Light of Healing Hope Foundation Launches

November 3, 2011

On Oct. 14, Susan and Michael Pillsbury welcomed friends to their stunning Georgetown home to celebrate the launch of Alexandra Villard de Borchgrave’s Light of Healing Hope Foundation. Her prayers on 9/11 led Alexandra to write three books of poetry that have been given as gifts to the 9//11 survivors’ families, military families and those experiencing personal tragedy. She has now founded The Light of Healing Hope Foundation, a charitable organization dedicated to providing inspirational books as gifts in hospitals to bring hope to patients and their families. After Alexandra thanked everyone for their support, a patient spoke of the gift packages as “a reminder of what is good in the world.” Alexandra closed her remarks with a quote “Earth has no sorrow that heaven cannot heal.” [gallery ids="100334,108622,108638,108627,108635,108632" nav="thumbs"]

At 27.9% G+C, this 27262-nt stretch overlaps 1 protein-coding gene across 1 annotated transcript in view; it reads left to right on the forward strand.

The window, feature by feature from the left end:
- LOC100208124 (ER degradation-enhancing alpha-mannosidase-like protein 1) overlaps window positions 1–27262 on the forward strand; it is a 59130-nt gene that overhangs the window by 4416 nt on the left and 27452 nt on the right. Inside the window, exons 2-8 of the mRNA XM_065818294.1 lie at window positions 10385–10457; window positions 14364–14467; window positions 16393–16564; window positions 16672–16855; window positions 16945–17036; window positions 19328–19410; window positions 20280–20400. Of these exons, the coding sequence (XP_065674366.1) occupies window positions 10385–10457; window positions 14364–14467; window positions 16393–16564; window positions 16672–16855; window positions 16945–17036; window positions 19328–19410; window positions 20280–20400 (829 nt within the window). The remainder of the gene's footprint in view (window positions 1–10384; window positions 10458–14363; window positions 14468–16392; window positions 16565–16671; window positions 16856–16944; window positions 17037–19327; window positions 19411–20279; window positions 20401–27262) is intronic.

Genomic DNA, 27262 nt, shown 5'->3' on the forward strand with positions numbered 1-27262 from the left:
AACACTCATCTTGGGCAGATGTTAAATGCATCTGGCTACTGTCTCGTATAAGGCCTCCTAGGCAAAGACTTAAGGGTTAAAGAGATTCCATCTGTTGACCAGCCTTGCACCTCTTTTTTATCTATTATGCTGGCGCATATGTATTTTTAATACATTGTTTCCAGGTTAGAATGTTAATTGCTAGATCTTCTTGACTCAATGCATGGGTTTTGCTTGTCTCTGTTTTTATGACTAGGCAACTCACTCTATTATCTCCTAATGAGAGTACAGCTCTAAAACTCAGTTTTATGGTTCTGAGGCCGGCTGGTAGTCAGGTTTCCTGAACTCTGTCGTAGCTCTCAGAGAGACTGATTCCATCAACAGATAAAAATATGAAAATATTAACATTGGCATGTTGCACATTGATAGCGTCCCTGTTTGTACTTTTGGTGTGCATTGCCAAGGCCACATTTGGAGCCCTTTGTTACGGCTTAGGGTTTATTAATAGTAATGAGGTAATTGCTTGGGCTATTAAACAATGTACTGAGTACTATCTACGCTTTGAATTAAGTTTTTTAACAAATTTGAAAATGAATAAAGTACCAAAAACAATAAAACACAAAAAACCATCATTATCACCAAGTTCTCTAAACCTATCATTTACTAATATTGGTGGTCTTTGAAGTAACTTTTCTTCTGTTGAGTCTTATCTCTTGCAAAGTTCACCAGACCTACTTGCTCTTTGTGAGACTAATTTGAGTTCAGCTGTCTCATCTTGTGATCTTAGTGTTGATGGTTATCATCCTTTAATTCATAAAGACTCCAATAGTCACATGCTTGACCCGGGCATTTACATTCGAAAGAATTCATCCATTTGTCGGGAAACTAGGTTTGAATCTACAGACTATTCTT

Brussels and French-Speaking Belgium to Celebrate Gastronomy in 2012

The Alliance Française in DC hosted an Oct. 13 reception showcasing next year’s celebration of Belgian gastronomy. Annette Choynacki, Director of the Belgian Tourist Office in New York, came here to herald Brussels-US cooperation for the upcoming events which will start this Christmas and continue throughout next year. She proudly introduced the Executive Chef at the Belgian residence, Jan Van Haute, who won first prize at the 2010 Embassy Chef Challenge and served as a jury member this year. He described Belgium as a crossroads featuring “French food with German portions. “ He said “what we lack in sun, we make up with food. Guests departed with a bag of Belgian temptations from Rob “The Gourmets’ Market” in Brussels. [gallery ids="100335,108653,108637,108649,108645,108642" nav="thumbs"]

American-Russian Cultural Foundation Cooperation Council’s Giants of Science Gala